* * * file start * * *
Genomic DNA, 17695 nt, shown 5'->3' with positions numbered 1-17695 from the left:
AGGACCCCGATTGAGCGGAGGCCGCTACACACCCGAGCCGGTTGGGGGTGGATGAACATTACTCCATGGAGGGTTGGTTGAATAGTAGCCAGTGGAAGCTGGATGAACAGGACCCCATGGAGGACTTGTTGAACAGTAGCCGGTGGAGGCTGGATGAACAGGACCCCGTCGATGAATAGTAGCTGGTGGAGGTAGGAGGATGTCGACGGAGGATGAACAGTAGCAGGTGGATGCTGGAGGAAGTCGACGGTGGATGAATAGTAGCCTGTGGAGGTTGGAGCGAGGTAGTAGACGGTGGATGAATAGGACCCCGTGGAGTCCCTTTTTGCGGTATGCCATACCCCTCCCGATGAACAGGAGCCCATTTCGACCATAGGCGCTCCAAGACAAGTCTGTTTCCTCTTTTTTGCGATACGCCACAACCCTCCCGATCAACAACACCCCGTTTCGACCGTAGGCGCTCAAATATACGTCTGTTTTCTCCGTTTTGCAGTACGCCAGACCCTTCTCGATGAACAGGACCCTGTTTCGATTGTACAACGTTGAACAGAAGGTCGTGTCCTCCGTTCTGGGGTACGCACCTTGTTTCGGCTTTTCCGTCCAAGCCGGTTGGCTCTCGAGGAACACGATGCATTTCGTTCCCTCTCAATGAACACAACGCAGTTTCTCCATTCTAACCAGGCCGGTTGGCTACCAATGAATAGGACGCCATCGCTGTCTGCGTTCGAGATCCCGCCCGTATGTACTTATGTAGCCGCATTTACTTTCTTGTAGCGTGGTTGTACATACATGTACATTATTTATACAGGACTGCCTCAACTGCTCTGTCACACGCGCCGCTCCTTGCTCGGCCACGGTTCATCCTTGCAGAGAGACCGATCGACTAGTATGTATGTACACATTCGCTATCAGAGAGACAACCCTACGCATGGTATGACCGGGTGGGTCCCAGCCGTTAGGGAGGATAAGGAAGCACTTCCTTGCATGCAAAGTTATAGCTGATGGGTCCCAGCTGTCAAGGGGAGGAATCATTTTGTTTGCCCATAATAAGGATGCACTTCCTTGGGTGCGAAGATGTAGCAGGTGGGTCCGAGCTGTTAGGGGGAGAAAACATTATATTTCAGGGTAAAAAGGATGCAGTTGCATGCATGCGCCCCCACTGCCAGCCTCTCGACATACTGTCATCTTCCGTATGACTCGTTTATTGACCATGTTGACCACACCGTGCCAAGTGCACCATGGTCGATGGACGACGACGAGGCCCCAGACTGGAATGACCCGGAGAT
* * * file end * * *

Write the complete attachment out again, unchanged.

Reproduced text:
Genomic DNA, 17695 nt, shown 5'->3' with positions numbered 1-17695 from the left:
AGGACCCCGATTGAGCGGAGGCCGCTACACACCCGAGCCGGTTGGGGGTGGATGAACATTACTCCATGGAGGGTTGGTTGAATAGTAGCCAGTGGAAGCTGGATGAACAGGACCCCATGGAGGACTTGTTGAACAGTAGCCGGTGGAGGCTGGATGAACAGGACCCCGTCGATGAATAGTAGCTGGTGGAGGTAGGAGGATGTCGACGGAGGATGAACAGTAGCAGGTGGATGCTGGAGGAAGTCGACGGTGGATGAATAGTAGCCTGTGGAGGTTGGAGCGAGGTAGTAGACGGTGGATGAATAGGACCCCGTGGAGTCCCTTTTTGCGGTATGCCATACCCCTCCCGATGAACAGGAGCCCATTTCGACCATAGGCGCTCCAAGACAAGTCTGTTTCCTCTTTTTTGCGATACGCCACAACCCTCCCGATCAACAACACCCCGTTTCGACCGTAGGCGCTCAAATATACGTCTGTTTTCTCCGTTTTGCAGTACGCCAGACCCTTCTCGATGAACAGGACCCTGTTTCGATTGTACAACGTTGAACAGAAGGTCGTGTCCTCCGTTCTGGGGTACGCACCTTGTTTCGGCTTTTCCGTCCAAGCCGGTTGGCTCTCGAGGAACACGATGCATTTCGTTCCCTCTCAATGAACACAACGCAGTTTCTCCATTCTAACCAGGCCGGTTGGCTACCAATGAATAGGACGCCATCGCTGTCTGCGTTCGAGATCCCGCCCGTATGTACTTATGTAGCCGCATTTACTTTCTTGTAGCGTGGTTGTACATACATGTACATTATTTATACAGGACTGCCTCAACTGCTCTGTCACACGCGCCGCTCCTTGCTCGGCCACGGTTCATCCTTGCAGAGAGACCGATCGACTAGTATGTATGTACACATTCGCTATCAGAGAGACAACCCTACGCATGGTATGACCGGGTGGGTCCCAGCCGTTAGGGAGGATAAGGAAGCACTTCCTTGCATGCAAAGTTATAGCTGATGGGTCCCAGCTGTCAAGGGGAGGAATCATTTTGTTTGCCCATAATAAGGATGCACTTCCTTGGGTGCGAAGATGTAGCAGGTGGGTCCGAGCTGTTAGGGGGAGAAAACATTATATTTCAGGGTAAAAAGGATGCAGTTGCATGCATGCGCCCCCACTGCCAGCCTCTCGACATACTGTCATCTTCCGTATGACTCGTTTATTGACCATGTTGACCACACCGTGCCAAGTGCACCATGGTCGATGGACGACGACGAGGCCCCAGACTGGAATGACCCGGAGAT